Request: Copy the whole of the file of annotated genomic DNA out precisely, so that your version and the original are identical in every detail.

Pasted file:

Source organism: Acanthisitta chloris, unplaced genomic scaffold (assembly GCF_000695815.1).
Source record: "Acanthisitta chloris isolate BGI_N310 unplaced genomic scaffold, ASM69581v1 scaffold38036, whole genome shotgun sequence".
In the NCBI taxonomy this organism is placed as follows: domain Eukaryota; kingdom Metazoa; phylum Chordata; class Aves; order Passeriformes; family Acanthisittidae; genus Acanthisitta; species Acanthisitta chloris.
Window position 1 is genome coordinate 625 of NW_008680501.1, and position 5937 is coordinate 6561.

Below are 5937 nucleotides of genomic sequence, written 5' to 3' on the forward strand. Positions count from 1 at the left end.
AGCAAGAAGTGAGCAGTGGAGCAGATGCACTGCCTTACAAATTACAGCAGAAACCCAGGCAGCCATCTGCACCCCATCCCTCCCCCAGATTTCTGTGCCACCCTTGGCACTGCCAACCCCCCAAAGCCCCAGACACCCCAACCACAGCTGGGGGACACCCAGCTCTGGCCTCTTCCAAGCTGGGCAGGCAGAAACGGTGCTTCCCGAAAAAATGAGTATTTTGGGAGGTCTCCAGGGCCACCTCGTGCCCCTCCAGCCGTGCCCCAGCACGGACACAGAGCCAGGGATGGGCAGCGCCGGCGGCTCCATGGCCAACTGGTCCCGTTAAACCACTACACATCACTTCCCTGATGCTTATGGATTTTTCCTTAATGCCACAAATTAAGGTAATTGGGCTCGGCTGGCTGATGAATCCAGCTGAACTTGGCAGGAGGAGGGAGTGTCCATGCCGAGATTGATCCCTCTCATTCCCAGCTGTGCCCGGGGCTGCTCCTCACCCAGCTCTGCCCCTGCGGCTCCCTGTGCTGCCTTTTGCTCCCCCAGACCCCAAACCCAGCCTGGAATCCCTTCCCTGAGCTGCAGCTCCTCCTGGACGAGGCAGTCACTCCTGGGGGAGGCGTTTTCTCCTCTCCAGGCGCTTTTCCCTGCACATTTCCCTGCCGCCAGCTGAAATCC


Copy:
Source organism: Acanthisitta chloris, unplaced genomic scaffold (assembly GCF_000695815.1).
Source record: "Acanthisitta chloris isolate BGI_N310 unplaced genomic scaffold, ASM69581v1 scaffold38036, whole genome shotgun sequence".
In the NCBI taxonomy this organism is placed as follows: domain Eukaryota; kingdom Metazoa; phylum Chordata; class Aves; order Passeriformes; family Acanthisittidae; genus Acanthisitta; species Acanthisitta chloris.
Window position 1 is genome coordinate 625 of NW_008680501.1, and position 5937 is coordinate 6561.

Below are 5937 nucleotides of genomic sequence, written 5' to 3' on the forward strand. Positions count from 1 at the left end.
AGCAAGAAGTGAGCAGTGGAGCAGATGCACTGCCTTACAAATTACAGCAGAAACCCAGGCAGCCATCTGCACCCCATCCCTCCCCCAGATTTCTGTGCCACCCTTGGCACTGCCAACCCCCCAAAGCCCCAGACACCCCAACCACAGCTGGGGGACACCCAGCTCTGGCCTCTTCCAAGCTGGGCAGGCAGAAACGGTGCTTCCCGAAAAAATGAGTATTTTGGGAGGTCTCCAGGGCCACCTCGTGCCCCTCCAGCCGTGCCCCAGCACGGACACAGAGCCAGGGATGGGCAGCGCCGGCGGCTCCATGGCCAACTGGTCCCGTTAAACCACTACACATCACTTCCCTGATGCTTATGGATTTTTCCTTAATGCCACAAATTAAGGTAATTGGGCTCGGCTGGCTGATGAATCCAGCTGAACTTGGCAGGAGGAGGGAGTGTCCATGCCGAGATTGATCCCTCTCATTCCCAGCTGTGCCCGGGGCTGCTCCTCACCCAGCTCTGCCCCTGCGGCTCCCTGTGCTGCCTTTTGCTCCCCCAGACCCCAAACCCAGCCTGGAATCCCTTCCCTGAGCTGCAGCTCCTCCTGGACGAGGCAGTCACTCCTGGGGGAGGCGTTTTCTCCTCTCCAGGCGCTTTTCCCTGCACATTTCCCTGCCGCCAGCTGAAATCC